By Jesse Morado
Reading or seeing a story where many people are injured from a collapsing deck or balcony is never good news. Every year hundreds of people are fatally wounded or severely injured by collapsing decks.
Improperly constructed or old decks can be at risk of collapsing when overloaded by people, furniture and other items placed upon them.  A common hazard associated with a collapsing deck is missing flashing and improper fastening of the deck to the house.
Improperly flashed construction allows water to penetrate the homes floor system rim joists, where the deck is attached, causing wood rot, which weakens the structure.  Nails and screws can then easily pull out or shear when the deck is loaded with people or furniture.  Building codes have become much stricter for deck construction as a result of the many injuries, which occur by falling decks and balconies.
Many homeowners don’t see building a deck as a major structural event and fail to secure the required building permits for the construction of a deck.  The homeowner chooses to build the deck themselves or hires a contractor who fails to follow today’s building code practices for proper deck construction.
Think about it, you are sending your family, friends and neighbors out on a structure supported by columns and beams floating out in the air. Decks and balconies must be properly designed to handle the loads being placed upon them if you wish your family, friends, and neighbors to be safe.
The structure should be designed to accommodate its planned uses for entertainment, fixtures/furniture, and dining.  Engineered connectors and fasteners, properly sized posts and beams, stair connections, and railing details are now required by code for elevated and suspended deck structures.
The above are to be integrated into your deck design to insure that all members and materials are properly secured and connected to withstand the forces placed upon the structure.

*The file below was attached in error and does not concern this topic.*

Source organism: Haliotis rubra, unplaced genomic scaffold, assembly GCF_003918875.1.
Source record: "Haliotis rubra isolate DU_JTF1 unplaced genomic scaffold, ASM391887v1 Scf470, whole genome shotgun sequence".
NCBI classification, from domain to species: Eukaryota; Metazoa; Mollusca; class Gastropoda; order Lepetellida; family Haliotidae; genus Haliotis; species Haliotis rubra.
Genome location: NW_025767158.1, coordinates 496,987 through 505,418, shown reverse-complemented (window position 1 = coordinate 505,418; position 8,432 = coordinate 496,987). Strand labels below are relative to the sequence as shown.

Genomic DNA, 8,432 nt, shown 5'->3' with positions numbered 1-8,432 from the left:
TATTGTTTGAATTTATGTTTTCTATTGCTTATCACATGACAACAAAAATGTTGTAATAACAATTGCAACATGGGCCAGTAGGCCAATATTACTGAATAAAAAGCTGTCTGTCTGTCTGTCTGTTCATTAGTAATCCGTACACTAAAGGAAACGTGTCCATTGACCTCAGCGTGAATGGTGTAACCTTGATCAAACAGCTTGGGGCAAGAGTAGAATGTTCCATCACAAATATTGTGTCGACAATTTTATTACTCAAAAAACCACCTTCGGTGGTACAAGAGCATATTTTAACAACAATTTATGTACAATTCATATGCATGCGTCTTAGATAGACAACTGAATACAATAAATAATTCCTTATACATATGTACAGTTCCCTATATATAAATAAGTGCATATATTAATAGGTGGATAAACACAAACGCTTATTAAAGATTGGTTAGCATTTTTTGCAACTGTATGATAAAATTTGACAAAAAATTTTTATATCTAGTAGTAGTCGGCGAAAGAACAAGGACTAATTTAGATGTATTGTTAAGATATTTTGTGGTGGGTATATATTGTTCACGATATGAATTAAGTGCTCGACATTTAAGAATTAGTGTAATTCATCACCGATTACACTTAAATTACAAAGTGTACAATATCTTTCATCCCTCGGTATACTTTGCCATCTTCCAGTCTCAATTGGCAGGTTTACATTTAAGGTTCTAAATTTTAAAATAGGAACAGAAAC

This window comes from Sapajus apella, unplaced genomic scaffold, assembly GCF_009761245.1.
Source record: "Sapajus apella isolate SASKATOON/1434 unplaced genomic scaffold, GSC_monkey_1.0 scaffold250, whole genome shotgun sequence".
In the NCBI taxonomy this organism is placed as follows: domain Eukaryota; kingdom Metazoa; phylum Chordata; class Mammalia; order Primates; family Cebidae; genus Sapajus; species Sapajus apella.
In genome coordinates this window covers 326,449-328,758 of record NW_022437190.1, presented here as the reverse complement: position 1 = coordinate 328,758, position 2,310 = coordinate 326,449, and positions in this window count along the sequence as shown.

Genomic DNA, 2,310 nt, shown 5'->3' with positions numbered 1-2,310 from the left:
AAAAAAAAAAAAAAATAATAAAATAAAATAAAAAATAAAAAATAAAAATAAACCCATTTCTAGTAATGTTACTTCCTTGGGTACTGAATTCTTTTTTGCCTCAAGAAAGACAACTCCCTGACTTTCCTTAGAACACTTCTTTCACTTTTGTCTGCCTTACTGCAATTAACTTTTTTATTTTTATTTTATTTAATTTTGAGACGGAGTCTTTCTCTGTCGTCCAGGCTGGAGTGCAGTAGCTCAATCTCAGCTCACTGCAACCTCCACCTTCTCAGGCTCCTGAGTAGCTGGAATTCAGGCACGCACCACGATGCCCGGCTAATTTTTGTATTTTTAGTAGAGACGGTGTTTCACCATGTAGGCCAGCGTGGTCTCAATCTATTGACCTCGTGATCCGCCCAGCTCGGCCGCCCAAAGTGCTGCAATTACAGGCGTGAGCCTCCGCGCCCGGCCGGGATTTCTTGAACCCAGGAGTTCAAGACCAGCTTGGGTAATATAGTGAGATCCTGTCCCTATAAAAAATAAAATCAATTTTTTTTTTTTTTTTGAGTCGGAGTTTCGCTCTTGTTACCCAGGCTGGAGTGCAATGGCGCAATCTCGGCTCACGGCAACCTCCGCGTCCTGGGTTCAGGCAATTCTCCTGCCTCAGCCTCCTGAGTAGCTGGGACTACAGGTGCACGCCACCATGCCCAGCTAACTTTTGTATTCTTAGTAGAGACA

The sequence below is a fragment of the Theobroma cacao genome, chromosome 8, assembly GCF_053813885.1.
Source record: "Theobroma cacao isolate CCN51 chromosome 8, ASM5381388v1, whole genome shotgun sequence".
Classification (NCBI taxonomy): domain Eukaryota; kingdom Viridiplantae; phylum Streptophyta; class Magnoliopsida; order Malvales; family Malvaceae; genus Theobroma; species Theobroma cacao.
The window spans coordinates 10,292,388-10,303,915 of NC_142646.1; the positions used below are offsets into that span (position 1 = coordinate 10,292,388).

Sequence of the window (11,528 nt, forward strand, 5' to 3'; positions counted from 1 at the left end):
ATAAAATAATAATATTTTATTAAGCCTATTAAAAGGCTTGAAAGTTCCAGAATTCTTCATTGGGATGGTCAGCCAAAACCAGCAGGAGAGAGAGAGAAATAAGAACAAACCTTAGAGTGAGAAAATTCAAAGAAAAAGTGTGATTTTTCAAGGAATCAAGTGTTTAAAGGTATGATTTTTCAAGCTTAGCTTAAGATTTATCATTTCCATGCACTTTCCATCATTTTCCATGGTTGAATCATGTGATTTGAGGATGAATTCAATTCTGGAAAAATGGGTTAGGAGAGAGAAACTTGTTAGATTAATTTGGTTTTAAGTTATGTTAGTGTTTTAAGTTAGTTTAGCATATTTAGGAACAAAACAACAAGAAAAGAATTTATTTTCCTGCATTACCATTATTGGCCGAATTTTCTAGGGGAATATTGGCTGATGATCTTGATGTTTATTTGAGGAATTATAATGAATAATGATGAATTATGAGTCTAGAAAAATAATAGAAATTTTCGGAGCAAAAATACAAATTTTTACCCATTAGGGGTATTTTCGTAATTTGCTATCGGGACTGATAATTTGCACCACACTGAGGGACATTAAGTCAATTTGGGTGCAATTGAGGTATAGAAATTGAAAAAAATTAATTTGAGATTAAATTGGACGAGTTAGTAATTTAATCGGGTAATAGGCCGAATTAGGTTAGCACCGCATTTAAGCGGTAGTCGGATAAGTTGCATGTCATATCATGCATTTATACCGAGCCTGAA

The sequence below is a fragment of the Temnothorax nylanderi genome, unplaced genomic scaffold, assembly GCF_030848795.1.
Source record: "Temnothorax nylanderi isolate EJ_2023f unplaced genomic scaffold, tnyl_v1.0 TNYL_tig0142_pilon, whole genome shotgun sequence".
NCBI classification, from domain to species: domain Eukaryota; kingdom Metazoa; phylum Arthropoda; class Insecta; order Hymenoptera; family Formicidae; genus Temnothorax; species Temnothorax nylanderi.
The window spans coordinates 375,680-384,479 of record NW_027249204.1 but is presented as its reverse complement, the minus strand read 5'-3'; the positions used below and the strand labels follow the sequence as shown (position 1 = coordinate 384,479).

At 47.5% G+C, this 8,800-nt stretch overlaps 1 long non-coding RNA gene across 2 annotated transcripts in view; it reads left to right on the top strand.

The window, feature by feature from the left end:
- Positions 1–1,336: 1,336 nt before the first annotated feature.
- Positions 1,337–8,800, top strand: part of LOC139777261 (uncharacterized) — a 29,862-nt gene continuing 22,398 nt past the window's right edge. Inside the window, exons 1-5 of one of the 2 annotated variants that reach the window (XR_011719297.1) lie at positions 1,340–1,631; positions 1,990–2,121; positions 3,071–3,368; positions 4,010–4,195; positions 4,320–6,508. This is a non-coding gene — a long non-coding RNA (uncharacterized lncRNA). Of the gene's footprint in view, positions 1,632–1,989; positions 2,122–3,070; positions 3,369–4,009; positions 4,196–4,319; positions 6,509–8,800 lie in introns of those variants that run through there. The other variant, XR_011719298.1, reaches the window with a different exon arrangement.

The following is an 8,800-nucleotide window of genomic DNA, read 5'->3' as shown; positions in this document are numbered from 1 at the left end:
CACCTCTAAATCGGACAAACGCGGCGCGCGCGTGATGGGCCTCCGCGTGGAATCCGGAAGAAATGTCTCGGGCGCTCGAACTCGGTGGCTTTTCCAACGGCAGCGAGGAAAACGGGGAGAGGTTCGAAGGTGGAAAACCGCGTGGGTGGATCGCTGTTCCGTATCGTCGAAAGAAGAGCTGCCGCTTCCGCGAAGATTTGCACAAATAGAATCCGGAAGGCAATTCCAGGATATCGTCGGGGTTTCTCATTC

Deck and balcony usage increases in the summer and if you haven’t checked your deck lately here are a few things to look for to determine if your deck needs replacing or repairs:
· The deck moves or sways when you walk upon it
· Stairs bounce or sway when you use them
· Handrails or guardrails are loose and can be moved when you pull or push on them
· Guard rails and stair rails have openings that allow a 4-inch in diameter object to pass through them
· Nails have come loose, are rusted, or are missing from decking, rails, or joists
· Support posts have buckled, cracked, warped, bowed, or have visible signs of rot
· Flashing is missing where the deck is secured to the house and deck is not through bolted to the house.
· Decking and railing materials are splitting, rotted, curled or warped
· Posts and stairs are in direct contact with or buried in soil
· Band and rim joists have separated from joist ends or where they meet the house
· Deck is 8 feet above grade and supported by 4 x 4 posts
· Joists were notched and supported by a 2 x 4 or 2 x 2 ledger which is bowed, lacks nails or is loose
Please avoid costly damage and injuries next time you remodel or add a deck to your home by hiring a state licensed professional who will secure the required building permit for the project.
If you choose to build your own deck, contact your local building department and speak to a building inspector who can provide guidance with the code requirements and the proper permit for the project.  Lastly, if you have not hired a structural engineer to design your deck, take care and do not allow your deck to become overloaded or exceed capacity.
If it gets difficult to move about on the deck, chances are the deck may exceed capacity.  Have a safe and enjoyable summer.
Jesse Morado is President of Renovation Coach, Inc. a consulting firm providing pre-construction guidance and risk management for homeowners. He writes a daily blog for and is the current Education Committee Chair for the National Association of the Remodeling Industry. He is also a FHA Rehab Consultant.

Collin Kelley

Collin Kelley has been the editor of Atlanta Intown for two decades and has been a journalist and freelance writer for 35 years. He’s also an award-winning poet and novelist.